Bone infections are often very difficult to treat, and with the rise of MRSA this issue has become only more challenging. A team of researchers from University of Missouri, University of North Carolina at Chapel Hill and North Carolina State University, and Silpakorn University in Thailand has developed a way of making tissue scaffolds that ward off MRSA while promoting natural healing at the site of their implantation.
The structure of the scaffold is made of polylactic acid (PLA), a polymer commonly used in implants. It is bioresorbable and is removed by the body over time. Over the structure a coating of silver ion is applied and stem cells ready to differentiate into bone are added.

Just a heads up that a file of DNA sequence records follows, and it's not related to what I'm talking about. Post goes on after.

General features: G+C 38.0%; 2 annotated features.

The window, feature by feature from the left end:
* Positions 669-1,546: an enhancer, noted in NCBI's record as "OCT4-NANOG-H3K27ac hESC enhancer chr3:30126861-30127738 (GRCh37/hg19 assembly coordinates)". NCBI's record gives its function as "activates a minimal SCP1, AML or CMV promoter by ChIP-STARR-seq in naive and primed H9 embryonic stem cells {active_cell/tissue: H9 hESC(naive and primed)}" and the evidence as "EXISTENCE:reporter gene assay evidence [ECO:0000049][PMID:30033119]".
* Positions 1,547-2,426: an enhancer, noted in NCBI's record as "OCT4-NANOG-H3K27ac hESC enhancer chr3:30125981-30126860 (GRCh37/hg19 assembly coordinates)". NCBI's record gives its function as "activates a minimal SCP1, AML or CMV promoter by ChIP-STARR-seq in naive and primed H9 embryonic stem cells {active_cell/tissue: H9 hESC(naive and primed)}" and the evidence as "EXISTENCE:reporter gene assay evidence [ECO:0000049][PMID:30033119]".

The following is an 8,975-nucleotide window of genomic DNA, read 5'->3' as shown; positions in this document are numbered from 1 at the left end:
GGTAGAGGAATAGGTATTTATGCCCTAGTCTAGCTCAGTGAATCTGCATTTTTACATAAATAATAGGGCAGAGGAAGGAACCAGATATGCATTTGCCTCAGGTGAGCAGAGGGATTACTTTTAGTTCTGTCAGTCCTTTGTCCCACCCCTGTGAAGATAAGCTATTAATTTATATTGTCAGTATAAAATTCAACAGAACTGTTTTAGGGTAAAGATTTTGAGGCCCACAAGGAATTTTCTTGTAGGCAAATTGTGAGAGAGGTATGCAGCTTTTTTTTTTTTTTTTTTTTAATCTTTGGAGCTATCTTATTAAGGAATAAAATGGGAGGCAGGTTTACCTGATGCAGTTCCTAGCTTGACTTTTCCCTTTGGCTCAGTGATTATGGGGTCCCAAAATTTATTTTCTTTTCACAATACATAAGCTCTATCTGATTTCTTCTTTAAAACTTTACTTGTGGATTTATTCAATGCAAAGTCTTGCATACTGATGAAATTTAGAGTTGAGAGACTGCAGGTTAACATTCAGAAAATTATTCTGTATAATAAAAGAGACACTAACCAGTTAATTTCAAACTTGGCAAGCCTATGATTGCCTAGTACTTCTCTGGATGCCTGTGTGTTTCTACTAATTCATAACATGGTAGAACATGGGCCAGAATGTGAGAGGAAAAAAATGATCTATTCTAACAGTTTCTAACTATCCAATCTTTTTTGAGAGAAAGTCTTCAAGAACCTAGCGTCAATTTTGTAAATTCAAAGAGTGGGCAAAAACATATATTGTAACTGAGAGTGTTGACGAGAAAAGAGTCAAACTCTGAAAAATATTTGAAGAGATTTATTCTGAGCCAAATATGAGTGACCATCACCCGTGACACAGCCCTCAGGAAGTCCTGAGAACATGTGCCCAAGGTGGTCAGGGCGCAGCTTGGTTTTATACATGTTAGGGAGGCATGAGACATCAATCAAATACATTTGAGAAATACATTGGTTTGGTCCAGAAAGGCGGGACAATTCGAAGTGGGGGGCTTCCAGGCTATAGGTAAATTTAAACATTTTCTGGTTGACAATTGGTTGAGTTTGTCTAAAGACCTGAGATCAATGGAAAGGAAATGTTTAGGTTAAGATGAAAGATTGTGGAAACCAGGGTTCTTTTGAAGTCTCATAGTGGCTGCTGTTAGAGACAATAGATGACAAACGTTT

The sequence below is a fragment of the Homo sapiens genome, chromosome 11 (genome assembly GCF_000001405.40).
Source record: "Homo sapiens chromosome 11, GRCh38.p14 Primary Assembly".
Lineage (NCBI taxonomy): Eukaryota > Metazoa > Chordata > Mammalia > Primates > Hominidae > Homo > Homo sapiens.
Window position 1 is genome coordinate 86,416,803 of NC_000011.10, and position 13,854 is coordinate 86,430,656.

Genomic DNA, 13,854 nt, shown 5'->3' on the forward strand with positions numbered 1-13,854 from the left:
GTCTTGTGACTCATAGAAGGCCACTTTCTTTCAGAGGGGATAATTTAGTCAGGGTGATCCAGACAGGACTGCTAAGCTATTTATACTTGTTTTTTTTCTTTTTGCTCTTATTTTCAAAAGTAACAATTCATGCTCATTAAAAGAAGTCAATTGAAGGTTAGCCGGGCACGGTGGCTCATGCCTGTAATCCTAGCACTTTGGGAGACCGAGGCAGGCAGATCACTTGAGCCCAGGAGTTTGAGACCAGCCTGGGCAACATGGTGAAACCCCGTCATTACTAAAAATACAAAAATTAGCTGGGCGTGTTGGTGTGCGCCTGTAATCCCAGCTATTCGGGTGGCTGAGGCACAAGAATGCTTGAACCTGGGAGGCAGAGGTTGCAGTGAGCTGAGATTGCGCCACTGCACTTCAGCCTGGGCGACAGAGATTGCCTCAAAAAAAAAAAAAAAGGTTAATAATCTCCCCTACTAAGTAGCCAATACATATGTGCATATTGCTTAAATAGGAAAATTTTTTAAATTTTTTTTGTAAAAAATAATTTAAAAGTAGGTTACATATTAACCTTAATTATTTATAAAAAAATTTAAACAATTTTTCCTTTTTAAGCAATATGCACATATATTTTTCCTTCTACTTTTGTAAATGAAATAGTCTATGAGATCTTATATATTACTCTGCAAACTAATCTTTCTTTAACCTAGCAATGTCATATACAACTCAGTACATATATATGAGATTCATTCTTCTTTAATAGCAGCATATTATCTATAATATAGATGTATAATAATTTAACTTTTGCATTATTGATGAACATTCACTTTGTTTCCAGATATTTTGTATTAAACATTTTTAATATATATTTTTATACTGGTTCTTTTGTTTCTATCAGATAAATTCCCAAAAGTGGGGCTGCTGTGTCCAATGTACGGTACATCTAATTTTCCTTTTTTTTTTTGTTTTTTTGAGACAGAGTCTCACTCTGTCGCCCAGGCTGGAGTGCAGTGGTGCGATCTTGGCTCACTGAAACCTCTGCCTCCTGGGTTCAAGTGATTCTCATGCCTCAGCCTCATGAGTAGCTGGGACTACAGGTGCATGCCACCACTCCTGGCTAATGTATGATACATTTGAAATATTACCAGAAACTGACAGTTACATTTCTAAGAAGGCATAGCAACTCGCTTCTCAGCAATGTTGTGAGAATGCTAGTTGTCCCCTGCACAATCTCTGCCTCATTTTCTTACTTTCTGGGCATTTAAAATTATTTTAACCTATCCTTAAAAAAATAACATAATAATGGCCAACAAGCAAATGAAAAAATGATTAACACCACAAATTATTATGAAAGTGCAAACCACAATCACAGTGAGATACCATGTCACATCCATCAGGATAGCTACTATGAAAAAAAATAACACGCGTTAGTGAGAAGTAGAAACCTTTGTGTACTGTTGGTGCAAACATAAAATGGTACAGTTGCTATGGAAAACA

The silver ions, already widely used to ward off infections in a variety of medical applications, prevent MRSA from settling in, while the stem cells turn to bone. The PLA structure and silver eventually disappear, leaving nothing but natural tissue.
Image Credit: Medgadget